“I’m a bit older than that, so I can remember when it opened just over 20 years ago, but it’s an iconic queer bar. A lot of performances happen there and it’s one of the places that still does a lot of drag shows. There are fewer and fewer of those spaces in Sydney these days. Stonewall was great. They were really supportive of the project. We wanted to use that space because it’s so iconic and it’s also a great looking space.”
You mentioned that you were actively looking for queer performers for your two leads, but were you also looking for queer folks for the supporting roles as well?
“Yeah, as much as possible. It can be tricky to cast queer actors because often the casting agents are unaware of people’s sexuality and it’s not something that you can in a casting situation because it’s like a job interview. So I was using every means possible to find people and there are a lot of people in the film who aren’t from an acting background, but creatives who use queer material to ground their work. I pulled people from all over the place. For instance, Gareth Ernst is a painter who does a lot of amazing line art, very gay imagery. I approached him because I really love his work and he’s an enigmatic character. He ended up being one of the bears in the basement scene later in the film.”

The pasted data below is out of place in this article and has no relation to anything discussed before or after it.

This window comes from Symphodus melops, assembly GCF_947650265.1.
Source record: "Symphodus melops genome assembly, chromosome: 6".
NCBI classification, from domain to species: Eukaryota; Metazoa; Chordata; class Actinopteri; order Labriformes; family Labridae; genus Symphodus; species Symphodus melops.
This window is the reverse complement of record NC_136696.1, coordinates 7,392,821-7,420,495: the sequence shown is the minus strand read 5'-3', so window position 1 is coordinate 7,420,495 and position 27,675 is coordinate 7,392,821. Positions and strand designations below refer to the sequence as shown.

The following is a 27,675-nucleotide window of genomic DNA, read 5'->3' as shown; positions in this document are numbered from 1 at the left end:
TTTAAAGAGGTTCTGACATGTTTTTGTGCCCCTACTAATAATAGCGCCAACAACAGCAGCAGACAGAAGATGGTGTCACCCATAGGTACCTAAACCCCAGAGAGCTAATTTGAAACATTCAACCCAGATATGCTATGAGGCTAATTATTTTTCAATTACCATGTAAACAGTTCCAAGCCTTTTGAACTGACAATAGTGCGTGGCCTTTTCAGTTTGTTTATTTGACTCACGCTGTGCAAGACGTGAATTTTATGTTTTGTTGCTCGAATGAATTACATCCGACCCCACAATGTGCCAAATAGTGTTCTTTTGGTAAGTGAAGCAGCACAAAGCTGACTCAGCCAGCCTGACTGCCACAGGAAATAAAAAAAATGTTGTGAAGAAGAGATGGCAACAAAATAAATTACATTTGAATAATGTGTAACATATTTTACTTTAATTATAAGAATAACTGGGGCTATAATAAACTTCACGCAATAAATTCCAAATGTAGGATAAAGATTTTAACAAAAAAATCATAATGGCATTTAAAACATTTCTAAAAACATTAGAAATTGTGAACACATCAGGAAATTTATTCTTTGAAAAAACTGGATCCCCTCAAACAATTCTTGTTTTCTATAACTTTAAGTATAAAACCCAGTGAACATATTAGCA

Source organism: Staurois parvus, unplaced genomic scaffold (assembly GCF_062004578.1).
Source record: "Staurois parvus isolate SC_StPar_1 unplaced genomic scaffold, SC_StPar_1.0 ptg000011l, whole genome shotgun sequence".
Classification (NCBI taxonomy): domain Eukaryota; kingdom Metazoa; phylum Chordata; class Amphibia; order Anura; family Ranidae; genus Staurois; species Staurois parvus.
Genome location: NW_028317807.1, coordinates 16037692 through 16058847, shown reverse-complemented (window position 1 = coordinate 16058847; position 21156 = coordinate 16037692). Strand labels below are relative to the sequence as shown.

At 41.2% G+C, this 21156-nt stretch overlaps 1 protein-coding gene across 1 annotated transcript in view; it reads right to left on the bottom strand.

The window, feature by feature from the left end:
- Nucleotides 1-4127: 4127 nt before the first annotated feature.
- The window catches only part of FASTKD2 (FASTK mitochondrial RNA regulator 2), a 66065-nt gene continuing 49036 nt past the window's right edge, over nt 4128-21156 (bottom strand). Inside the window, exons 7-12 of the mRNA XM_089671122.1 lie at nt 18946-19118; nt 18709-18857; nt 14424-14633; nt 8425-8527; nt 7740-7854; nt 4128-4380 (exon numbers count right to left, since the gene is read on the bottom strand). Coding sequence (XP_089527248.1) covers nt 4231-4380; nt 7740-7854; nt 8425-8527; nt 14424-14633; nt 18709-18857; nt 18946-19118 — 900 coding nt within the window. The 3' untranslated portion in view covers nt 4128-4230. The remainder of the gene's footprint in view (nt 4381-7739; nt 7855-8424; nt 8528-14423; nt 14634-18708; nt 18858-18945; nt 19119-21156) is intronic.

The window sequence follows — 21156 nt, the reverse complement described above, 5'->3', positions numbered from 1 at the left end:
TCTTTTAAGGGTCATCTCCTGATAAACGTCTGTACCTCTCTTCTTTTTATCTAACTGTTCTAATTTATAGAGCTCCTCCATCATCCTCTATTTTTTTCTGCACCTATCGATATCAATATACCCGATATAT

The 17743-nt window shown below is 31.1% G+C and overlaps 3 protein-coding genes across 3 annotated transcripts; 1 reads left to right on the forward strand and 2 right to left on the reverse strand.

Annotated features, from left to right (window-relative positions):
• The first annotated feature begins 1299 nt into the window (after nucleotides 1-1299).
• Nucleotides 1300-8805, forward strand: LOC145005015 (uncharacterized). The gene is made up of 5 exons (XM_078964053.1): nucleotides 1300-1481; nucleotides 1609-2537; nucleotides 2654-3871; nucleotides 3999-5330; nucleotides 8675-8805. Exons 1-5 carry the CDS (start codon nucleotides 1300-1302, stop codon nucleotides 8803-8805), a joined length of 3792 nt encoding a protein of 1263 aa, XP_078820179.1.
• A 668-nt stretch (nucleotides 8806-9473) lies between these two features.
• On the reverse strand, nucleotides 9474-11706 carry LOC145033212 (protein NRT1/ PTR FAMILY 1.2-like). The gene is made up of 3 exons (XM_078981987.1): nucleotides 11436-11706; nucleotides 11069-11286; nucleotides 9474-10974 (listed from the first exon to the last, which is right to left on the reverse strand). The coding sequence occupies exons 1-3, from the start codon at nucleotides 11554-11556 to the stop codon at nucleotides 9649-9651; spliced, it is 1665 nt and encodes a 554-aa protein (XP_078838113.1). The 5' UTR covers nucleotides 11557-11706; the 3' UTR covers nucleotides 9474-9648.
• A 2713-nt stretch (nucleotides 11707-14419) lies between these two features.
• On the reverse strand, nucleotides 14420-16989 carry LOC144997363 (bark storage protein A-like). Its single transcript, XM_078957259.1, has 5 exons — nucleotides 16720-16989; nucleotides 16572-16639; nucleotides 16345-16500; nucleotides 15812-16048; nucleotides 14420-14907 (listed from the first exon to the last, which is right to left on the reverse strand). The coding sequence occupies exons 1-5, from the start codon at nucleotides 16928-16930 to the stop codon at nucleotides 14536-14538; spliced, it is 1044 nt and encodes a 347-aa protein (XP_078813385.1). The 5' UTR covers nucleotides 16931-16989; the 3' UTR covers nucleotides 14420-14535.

“Then there were some actors that I worked with before like Ian Roberts who plays Pietro. He was in my feature Teenage Kicks and we also did a short film together years ago. It’s a really nice working relationship. So I wrote that part with him in mind and he loved it. He was really into the idea of playing a character who is a bit sketchy and had some stuff happening under the surface. So there’s a mix of all kinds of queer folks all over the place in the film.”
You mentioned that basement sex party sequence. Why was that a part of the gay scene that you wanted to explore?
“I was looking at the experience of coming to Sydney and negotiating the gay sex landscape in all its forms. Whether it be about relieving boredom or trying to find the connection or brutalizing yourself because you feel like you deserve it or something transactional. There are a lot of different moments that happen throughout the film in that way and that scene is a pretty big moment towards the end of the film so I won’t say too much about it.”